Raquel Solis, 29, always wanted to be her own boss. The desire grew stronger in high school, and in 2018, she signed up for cosmetology school.
At the onset of the Covid pandemic, Solis was working with her husband in construction. But that wasn’t her passion, and she realized it was time to prioritize her business journey as an eyelash technician. Lash Bottega Salon was born in November 2021.
Solis had to navigate how to run her business all while protecting her family and clients from getting sick amid the pandemic. Now, more than a year later, she’s focusing on how to take her business to the next level.
To guide the future of her eyelash business, Solis – and 11 other existing or aspiring business owners – attended the first 12-week business growth mentorship program put on by ImagiNexGen Institute of Excellence and Chicanos Por la Causa Prestamos Women’s Business Center.
“The biggest impact this program had on my life and my business was teaching myself and my clients that my time, just like theirs, is to be valued and cherished – setting boundaries and now asking for a deposit before service so that my time is respected,” Solis said.
The free program aims to help women business owners find ways to grow and sustain their businesses and nurture themselves.
Jayashri Sarkar, who has a doctoral degree in chemical engineering and is “passionate about entrepreneurship development,” is the owner of ImaginNexGen Institute of Excellence, which opened in June 2022 to provide services to entrepreneurs, including the mentorship program. The first program ran from December 2022 to March, and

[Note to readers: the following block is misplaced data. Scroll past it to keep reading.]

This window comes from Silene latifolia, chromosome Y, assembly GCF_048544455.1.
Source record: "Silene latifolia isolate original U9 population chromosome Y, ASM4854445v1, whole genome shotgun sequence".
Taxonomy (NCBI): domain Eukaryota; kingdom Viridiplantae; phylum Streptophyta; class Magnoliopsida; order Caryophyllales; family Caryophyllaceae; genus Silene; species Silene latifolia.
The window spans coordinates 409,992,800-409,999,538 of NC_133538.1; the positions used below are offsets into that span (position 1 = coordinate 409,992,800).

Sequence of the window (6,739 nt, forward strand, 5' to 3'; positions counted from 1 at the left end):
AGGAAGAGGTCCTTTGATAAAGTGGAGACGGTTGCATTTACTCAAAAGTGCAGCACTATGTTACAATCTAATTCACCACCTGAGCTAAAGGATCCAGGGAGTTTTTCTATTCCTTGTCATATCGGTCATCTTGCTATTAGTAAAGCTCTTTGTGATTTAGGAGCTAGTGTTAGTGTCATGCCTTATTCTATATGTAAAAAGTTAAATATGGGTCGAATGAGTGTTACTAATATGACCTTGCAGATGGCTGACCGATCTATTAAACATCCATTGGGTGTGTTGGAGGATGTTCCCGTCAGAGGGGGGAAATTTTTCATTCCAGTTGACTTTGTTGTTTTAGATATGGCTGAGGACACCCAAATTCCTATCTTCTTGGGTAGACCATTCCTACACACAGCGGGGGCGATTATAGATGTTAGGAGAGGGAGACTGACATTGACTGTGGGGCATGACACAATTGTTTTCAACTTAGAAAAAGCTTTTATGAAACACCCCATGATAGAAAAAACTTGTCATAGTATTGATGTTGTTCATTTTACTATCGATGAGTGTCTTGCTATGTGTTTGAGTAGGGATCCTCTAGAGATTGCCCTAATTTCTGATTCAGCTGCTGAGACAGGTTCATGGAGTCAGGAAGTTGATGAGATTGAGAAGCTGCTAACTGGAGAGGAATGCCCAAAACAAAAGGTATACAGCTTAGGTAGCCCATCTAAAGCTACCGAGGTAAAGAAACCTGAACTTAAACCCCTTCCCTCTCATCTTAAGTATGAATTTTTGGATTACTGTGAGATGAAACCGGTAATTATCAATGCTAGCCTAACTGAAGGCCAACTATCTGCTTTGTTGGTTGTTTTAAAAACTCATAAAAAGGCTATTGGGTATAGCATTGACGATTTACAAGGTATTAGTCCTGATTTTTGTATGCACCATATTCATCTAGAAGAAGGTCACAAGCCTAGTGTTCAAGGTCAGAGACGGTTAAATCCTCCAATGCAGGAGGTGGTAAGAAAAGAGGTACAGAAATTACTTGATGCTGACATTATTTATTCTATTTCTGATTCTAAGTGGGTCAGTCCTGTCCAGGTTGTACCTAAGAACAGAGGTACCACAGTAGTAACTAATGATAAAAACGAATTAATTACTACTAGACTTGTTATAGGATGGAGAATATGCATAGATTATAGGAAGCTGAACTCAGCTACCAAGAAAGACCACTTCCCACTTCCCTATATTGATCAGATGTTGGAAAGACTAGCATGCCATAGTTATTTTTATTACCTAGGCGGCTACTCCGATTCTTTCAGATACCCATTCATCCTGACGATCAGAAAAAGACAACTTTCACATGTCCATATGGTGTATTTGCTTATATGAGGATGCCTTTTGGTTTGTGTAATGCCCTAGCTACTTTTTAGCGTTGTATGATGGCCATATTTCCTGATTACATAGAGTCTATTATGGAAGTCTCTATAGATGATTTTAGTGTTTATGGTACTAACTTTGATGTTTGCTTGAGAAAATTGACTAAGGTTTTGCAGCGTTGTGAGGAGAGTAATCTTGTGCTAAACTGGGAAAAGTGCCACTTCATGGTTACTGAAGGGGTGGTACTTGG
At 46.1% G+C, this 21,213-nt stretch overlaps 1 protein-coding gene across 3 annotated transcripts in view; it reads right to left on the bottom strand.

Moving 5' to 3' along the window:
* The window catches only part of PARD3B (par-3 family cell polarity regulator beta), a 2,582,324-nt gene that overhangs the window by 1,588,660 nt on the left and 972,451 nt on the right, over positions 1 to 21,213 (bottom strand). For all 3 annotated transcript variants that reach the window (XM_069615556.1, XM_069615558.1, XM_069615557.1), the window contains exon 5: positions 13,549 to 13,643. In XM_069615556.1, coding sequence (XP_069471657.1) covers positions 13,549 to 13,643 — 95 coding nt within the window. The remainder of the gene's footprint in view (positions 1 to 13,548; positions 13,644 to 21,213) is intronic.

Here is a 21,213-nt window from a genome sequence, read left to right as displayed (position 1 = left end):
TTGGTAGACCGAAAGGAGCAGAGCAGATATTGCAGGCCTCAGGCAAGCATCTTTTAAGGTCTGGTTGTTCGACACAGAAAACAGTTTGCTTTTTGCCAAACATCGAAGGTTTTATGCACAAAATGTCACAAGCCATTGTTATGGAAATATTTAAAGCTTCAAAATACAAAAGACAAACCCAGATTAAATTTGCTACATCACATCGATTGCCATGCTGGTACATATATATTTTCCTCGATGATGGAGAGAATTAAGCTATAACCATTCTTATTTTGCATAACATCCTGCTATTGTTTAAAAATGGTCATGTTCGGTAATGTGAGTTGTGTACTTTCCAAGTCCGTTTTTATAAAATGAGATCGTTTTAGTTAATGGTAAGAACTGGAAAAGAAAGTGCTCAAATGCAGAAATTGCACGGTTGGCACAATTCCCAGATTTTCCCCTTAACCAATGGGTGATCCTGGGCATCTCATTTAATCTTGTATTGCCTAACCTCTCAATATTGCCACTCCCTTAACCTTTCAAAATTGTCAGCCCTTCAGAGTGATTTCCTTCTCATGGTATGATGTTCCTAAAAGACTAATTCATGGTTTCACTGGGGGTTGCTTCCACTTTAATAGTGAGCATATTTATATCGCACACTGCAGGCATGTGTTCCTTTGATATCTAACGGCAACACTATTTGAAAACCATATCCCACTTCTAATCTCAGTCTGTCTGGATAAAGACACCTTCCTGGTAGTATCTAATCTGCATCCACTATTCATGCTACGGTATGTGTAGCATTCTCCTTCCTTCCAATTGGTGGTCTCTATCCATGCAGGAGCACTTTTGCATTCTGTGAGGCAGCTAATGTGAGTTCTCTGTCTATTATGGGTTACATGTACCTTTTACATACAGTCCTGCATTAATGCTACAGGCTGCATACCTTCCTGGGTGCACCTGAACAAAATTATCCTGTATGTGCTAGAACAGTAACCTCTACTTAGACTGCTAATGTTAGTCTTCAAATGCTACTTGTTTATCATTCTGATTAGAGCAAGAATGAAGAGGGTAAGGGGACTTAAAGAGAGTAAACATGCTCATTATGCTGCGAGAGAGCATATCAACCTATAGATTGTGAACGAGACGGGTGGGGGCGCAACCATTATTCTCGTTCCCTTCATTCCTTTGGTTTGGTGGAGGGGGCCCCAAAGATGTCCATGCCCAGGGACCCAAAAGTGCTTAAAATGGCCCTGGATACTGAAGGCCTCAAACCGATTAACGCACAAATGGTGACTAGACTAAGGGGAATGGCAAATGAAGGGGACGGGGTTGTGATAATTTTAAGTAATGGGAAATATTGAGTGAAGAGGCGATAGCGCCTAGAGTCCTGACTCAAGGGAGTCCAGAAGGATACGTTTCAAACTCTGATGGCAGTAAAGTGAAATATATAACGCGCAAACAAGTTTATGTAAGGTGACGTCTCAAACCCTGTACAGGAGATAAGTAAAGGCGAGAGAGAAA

Sarkar mentored the women.
She built the program to not only help entrepreneurs grow their businesses but to revive herself after her parents died, “to help myself get out of that trench” of grief and loss of self-identity. Sarkar said that journey included doing a few things for herself, “like reading every day, meditation and prayer.”
One of the main tools used throughout this program is a mentorship guide, which is similar to a journal, but with structured topics and prompts. The guide focuses on education, implementation and accountability.
Solis said the mentorship guide is “like my business bible.” It helped the entrepreneur reevaluate her personal and professional priorities and “relieved me from so much anxiety and helped me manage my work/life balance.”
Since the program ended, Solis said she has seen a 47% increase in customers.
The Prestamos Women’s Business Center is funded in part by the U.S. Small Business Administration, which covers the costs of the business growth mentorship program, said Veronica Navarro, who is the media relations manager for Chicanos Por La Causa.
The women’s business center provides “counseling, training, business assistance and access to capital for women looking to grow or start their company,” according to its website.
Sarkar is working on setting up the next 12-week mentorship program for the second cohort in the fall. She aims to grow the twice-a-year program to accommodate more participants.
“Seeing the beautiful women go through this cohort and see what they are creating, I think my parents’ legacy will continue to live on through them,” Sarkar said.